Corporate Farming Law – Minnesota

Date: 21 Nov 2008 | posted in: agriculture | 1 Facebooktwitterredditmail

Minnesota’s corporate farming law passed in 1973 to "to encourage and protect the family farm as a basic economic unit". The law states that "No corporation, limited liability company, pension or investment fund, trust, or limited partnership shall engage in farming…directly or indirectly, own, acquire, or otherwise obtain any interest, in agricultural land". However, several exceptions exist. While the law applies to all livestock, poultry is completely exempt. For other livestock a corporation can retain livestock ownership for one production cycle or 18 months. Other exemptions exist for timber land, nonprofits, and farm trusts.

Under the law, authorized farm corporations, farm limited liability companies (LLC’s) and partnerships are allowed provided that they have no more than 5 members, limit their shareholder holdings to 1500 acres of land, and require members of the company that hold more than 51% or more of governance or financial rights in the farm to reside on the farm or actively engage in farming. All corporations and partnerships of this type must register with the state agriculture department. Failure to be certified by the MDA or to report annually can result in a $500 civil penalty and gross misdemeanor.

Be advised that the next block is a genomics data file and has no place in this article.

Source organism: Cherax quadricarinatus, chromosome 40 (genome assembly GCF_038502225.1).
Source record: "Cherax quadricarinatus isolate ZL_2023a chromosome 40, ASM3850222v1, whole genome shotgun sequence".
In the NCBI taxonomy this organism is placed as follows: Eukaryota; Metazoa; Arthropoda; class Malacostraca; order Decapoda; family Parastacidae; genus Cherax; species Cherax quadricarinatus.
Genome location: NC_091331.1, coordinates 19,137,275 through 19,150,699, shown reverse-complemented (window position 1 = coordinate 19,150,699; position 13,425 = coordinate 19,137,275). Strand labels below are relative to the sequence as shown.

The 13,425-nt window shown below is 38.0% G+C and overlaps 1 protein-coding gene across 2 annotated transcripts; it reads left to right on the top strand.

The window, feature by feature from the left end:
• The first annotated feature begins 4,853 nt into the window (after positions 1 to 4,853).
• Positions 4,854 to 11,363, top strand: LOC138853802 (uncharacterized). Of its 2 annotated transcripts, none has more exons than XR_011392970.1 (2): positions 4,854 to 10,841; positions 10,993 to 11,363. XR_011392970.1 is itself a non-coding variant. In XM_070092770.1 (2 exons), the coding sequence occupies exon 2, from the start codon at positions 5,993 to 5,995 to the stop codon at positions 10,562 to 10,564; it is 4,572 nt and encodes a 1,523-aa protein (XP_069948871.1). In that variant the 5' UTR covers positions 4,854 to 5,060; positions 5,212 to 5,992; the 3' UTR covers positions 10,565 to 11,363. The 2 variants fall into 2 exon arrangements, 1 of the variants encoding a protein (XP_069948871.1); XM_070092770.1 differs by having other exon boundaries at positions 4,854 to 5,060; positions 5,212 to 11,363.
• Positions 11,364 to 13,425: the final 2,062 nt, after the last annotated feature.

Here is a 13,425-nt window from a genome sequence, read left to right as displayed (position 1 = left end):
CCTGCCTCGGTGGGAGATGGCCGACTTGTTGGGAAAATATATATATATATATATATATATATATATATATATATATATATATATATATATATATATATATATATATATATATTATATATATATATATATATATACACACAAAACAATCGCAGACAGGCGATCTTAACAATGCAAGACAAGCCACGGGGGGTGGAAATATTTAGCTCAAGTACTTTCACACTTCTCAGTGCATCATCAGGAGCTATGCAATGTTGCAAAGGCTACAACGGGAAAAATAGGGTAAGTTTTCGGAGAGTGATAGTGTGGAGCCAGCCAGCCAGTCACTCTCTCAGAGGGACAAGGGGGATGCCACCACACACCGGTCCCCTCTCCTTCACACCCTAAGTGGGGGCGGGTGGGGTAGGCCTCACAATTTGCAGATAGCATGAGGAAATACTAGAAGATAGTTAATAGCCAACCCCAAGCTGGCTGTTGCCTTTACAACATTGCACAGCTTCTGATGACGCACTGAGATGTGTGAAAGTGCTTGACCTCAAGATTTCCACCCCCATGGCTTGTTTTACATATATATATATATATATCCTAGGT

The law also requires corporations that take over land by reposession to sell the land in under 5 years after acquiring it. The corporation cannot work the land, and is required to lease it to a qualifying farmer. If the corporation leases the land back to the farmer who defaulted, it can retain ownership for 10 years. The law does not bar shareholders from investing as individuals in other farm corporations, as long as they invest as an individual, not a corporation.

To date, the law has been enforced and has been effective in keeping large corporate owned farms out of the state, though limiting corporate ownership has led corporations to increase contracting with farmers.

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